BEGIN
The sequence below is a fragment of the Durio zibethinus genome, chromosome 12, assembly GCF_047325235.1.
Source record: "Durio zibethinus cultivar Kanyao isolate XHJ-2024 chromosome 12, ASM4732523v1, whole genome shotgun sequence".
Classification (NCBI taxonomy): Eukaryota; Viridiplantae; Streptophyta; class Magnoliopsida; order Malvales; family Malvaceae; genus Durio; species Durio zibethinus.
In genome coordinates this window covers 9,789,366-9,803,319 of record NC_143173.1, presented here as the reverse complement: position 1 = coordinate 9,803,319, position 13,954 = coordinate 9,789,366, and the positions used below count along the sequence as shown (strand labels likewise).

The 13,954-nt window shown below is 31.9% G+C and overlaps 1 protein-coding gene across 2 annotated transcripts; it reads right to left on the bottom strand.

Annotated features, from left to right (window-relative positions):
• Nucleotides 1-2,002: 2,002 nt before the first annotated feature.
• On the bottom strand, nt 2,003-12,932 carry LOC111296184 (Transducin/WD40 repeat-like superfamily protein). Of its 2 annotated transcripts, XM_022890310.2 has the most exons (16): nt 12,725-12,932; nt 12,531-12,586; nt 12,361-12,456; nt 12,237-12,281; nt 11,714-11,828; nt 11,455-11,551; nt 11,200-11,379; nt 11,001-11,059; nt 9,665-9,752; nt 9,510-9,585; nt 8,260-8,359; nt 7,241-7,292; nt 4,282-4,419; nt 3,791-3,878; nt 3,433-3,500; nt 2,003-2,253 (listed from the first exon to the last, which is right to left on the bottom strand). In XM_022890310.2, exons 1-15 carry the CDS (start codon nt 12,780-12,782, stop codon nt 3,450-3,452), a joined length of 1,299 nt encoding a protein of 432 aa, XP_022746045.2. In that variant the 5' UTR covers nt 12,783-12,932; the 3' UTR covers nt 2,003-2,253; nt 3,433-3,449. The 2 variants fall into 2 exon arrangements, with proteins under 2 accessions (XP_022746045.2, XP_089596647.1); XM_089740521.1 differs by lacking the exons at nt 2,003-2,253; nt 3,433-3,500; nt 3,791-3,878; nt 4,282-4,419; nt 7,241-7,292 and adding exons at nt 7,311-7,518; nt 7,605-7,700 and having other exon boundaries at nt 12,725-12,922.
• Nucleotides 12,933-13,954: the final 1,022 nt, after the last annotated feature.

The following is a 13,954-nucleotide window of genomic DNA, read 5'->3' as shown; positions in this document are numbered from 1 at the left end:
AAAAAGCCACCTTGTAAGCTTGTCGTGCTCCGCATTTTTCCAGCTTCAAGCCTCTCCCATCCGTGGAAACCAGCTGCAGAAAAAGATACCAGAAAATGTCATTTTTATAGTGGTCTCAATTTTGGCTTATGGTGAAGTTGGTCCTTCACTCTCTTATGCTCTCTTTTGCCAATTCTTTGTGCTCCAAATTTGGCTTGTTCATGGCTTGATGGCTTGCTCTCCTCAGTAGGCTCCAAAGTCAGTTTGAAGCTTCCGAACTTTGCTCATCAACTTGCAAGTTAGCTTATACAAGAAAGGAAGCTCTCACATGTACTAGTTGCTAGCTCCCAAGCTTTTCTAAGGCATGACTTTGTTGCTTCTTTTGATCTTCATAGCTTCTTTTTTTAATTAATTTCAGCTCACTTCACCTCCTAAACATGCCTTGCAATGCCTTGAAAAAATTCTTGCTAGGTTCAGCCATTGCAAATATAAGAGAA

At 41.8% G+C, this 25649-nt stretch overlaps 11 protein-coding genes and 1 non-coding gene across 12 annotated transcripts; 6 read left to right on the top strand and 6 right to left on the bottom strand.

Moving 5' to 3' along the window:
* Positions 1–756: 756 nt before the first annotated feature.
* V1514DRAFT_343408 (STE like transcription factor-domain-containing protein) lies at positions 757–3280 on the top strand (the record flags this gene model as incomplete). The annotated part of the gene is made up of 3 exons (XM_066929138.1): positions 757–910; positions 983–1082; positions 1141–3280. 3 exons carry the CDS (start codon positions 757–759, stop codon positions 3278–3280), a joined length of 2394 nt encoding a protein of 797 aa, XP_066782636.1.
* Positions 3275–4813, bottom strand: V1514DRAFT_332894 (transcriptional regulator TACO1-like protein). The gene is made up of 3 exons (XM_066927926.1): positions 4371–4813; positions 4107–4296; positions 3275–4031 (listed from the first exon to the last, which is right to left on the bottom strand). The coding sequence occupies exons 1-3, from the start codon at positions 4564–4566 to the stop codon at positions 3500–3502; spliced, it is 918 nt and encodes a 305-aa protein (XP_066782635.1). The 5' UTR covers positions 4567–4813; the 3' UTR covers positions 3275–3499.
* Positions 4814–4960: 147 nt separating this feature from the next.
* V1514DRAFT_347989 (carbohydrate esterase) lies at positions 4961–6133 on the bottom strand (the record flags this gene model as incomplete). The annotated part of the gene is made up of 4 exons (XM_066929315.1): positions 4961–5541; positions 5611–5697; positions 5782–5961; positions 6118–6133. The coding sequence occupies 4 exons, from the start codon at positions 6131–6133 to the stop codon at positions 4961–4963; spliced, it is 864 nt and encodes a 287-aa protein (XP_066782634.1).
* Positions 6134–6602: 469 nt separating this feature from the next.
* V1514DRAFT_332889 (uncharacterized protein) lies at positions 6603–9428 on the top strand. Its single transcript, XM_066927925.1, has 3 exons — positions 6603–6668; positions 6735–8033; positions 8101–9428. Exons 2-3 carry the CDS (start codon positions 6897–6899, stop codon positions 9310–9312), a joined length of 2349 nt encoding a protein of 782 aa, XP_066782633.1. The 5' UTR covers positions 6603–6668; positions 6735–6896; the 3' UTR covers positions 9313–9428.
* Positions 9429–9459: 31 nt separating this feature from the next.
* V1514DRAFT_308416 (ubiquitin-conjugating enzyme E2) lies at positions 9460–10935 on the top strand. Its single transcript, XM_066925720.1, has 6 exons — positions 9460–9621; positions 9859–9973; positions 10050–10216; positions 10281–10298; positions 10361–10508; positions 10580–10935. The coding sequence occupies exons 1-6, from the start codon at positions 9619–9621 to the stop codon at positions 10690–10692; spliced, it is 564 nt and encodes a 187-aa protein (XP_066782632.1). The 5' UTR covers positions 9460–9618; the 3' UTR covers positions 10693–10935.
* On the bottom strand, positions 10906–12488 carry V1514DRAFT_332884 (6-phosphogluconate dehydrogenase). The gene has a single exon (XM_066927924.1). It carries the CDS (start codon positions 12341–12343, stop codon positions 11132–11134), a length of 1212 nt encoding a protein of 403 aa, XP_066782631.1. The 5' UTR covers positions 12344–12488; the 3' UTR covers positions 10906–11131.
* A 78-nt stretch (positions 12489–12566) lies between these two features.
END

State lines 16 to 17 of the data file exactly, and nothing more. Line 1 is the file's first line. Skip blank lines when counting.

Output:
* Positions 3275–4813, bottom strand: V1514DRAFT_332894 (transcriptional regulator TACO1-like protein). The gene is made up of 3 exons (XM_066927926.1): positions 4371–4813; positions 4107–4296; positions 3275–4031 (listed from the first exon to the last, which is right to left on the bottom strand). The coding sequence occupies exons 1-3, from the start codon at positions 4564–4566 to the stop codon at positions 3500–3502; spliced, it is 918 nt and encodes a 305-aa protein (XP_066782635.1). The 5' UTR covers positions 4567–4813; the 3' UTR covers positions 3275–3499.
* Positions 4814–4960: 147 nt separating this feature from the next.